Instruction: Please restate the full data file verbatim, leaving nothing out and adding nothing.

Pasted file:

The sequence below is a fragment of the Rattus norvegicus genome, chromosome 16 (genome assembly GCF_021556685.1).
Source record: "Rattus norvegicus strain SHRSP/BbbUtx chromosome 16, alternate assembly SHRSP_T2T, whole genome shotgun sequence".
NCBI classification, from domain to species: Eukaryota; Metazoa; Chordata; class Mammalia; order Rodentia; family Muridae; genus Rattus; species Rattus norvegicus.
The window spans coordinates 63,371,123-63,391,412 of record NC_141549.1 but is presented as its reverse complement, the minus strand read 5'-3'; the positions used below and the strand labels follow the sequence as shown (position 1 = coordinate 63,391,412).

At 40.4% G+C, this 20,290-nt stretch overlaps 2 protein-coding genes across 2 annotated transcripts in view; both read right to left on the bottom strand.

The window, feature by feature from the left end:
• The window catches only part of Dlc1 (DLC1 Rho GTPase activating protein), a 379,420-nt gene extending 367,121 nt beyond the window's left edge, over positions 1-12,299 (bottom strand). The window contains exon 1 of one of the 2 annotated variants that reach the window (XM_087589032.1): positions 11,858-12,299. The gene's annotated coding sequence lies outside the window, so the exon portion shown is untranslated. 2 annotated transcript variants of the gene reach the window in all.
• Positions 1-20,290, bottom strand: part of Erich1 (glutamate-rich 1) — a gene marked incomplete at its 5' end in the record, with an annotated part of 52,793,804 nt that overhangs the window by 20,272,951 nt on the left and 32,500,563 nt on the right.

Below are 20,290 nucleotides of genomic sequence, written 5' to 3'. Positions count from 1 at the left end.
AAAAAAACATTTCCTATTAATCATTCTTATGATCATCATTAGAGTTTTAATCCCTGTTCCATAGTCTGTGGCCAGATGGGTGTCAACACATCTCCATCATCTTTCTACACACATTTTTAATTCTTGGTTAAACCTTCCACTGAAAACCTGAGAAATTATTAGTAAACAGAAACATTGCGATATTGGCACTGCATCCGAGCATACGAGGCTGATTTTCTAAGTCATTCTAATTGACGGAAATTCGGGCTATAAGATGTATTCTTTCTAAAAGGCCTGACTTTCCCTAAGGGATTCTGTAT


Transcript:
The sequence below is a fragment of the Rattus norvegicus genome, chromosome 16 (genome assembly GCF_021556685.1).
Source record: "Rattus norvegicus strain SHRSP/BbbUtx chromosome 16, alternate assembly SHRSP_T2T, whole genome shotgun sequence".
NCBI classification, from domain to species: Eukaryota; Metazoa; Chordata; class Mammalia; order Rodentia; family Muridae; genus Rattus; species Rattus norvegicus.
The window spans coordinates 63,371,123-63,391,412 of record NC_141549.1 but is presented as its reverse complement, the minus strand read 5'-3'; the positions used below and the strand labels follow the sequence as shown (position 1 = coordinate 63,391,412).

At 40.4% G+C, this 20,290-nt stretch overlaps 2 protein-coding genes across 2 annotated transcripts in view; both read right to left on the bottom strand.

The window, feature by feature from the left end:
• The window catches only part of Dlc1 (DLC1 Rho GTPase activating protein), a 379,420-nt gene extending 367,121 nt beyond the window's left edge, over positions 1-12,299 (bottom strand). The window contains exon 1 of one of the 2 annotated variants that reach the window (XM_087589032.1): positions 11,858-12,299. The gene's annotated coding sequence lies outside the window, so the exon portion shown is untranslated. 2 annotated transcript variants of the gene reach the window in all.
• Positions 1-20,290, bottom strand: part of Erich1 (glutamate-rich 1) — a gene marked incomplete at its 5' end in the record, with an annotated part of 52,793,804 nt that overhangs the window by 20,272,951 nt on the left and 32,500,563 nt on the right.

Below are 20,290 nucleotides of genomic sequence, written 5' to 3'. Positions count from 1 at the left end.
AAAAAAACATTTCCTATTAATCATTCTTATGATCATCATTAGAGTTTTAATCCCTGTTCCATAGTCTGTGGCCAGATGGGTGTCAACACATCTCCATCATCTTTCTACACACATTTTTAATTCTTGGTTAAACCTTCCACTGAAAACCTGAGAAATTATTAGTAAACAGAAACATTGCGATATTGGCACTGCATCCGAGCATACGAGGCTGATTTTCTAAGTCATTCTAATTGACGGAAATTCGGGCTATAAGATGTATTCTTTCTAAAAGGCCTGACTTTCCCTAAGGGATTCTGTAT